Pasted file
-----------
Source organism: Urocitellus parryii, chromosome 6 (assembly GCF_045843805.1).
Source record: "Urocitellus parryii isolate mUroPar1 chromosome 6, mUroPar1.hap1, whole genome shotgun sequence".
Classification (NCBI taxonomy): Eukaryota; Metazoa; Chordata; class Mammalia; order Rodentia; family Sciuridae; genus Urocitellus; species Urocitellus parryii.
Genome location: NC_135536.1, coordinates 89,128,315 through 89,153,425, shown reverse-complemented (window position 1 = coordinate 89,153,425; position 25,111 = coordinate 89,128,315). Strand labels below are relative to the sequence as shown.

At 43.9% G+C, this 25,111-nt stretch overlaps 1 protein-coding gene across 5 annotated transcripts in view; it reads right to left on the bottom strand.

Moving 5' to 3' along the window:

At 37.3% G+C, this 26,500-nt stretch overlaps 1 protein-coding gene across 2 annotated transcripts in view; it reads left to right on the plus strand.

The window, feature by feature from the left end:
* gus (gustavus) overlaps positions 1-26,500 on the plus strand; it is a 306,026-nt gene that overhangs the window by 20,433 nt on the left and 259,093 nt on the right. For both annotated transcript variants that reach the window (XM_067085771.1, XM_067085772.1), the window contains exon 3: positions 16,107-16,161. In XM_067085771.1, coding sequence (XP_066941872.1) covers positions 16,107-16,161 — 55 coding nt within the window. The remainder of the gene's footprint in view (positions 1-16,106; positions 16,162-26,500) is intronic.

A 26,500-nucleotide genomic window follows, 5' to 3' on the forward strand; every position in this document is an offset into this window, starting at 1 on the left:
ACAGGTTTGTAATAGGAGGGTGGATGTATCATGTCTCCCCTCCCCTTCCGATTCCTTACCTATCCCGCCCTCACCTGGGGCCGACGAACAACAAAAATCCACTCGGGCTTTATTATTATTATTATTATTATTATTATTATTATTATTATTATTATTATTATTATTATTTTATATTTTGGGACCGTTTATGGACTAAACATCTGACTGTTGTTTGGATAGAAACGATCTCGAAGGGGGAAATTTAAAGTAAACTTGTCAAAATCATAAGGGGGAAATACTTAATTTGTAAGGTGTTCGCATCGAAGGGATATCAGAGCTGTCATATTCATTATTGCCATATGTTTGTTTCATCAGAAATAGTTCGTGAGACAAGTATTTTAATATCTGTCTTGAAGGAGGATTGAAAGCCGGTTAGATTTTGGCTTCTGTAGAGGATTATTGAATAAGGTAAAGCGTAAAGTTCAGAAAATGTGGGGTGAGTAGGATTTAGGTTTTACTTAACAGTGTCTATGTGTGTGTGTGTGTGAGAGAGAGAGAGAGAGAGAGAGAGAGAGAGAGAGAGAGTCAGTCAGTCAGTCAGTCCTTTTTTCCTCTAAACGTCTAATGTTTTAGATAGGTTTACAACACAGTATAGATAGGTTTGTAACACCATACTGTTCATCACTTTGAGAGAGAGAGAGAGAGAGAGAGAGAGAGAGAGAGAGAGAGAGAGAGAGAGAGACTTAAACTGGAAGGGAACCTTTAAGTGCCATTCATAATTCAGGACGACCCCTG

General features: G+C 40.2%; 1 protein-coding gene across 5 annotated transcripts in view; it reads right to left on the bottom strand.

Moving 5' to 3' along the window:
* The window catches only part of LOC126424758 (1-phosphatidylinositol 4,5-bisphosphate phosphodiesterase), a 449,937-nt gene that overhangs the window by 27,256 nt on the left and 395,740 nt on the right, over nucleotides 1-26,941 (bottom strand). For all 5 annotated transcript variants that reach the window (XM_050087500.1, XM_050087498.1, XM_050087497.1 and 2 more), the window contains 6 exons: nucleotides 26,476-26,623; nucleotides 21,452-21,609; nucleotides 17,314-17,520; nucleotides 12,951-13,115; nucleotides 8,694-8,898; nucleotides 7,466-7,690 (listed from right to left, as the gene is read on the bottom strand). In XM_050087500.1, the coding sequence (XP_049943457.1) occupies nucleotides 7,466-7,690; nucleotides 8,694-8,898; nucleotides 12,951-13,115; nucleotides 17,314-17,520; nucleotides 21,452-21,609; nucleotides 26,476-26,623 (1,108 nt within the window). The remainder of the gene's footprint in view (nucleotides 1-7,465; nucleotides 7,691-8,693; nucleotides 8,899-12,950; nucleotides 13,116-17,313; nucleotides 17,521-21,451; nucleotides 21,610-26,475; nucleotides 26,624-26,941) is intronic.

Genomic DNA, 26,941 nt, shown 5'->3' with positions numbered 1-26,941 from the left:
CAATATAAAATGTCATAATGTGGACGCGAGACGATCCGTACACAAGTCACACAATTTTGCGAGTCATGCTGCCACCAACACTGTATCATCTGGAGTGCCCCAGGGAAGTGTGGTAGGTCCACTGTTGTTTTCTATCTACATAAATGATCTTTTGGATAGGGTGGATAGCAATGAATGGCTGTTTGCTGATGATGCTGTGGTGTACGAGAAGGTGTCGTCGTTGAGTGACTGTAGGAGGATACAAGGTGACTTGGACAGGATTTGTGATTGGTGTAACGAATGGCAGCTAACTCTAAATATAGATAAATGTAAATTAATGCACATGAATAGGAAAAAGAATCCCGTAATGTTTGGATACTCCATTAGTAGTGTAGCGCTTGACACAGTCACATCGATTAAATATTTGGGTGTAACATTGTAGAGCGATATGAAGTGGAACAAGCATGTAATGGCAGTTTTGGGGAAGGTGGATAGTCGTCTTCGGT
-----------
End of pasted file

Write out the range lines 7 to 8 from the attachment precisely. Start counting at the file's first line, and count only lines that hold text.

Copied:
At 37.3% G+C, this 26,500-nt stretch overlaps 1 protein-coding gene across 2 annotated transcripts in view; it reads left to right on the plus strand.

The window, feature by feature from the left end: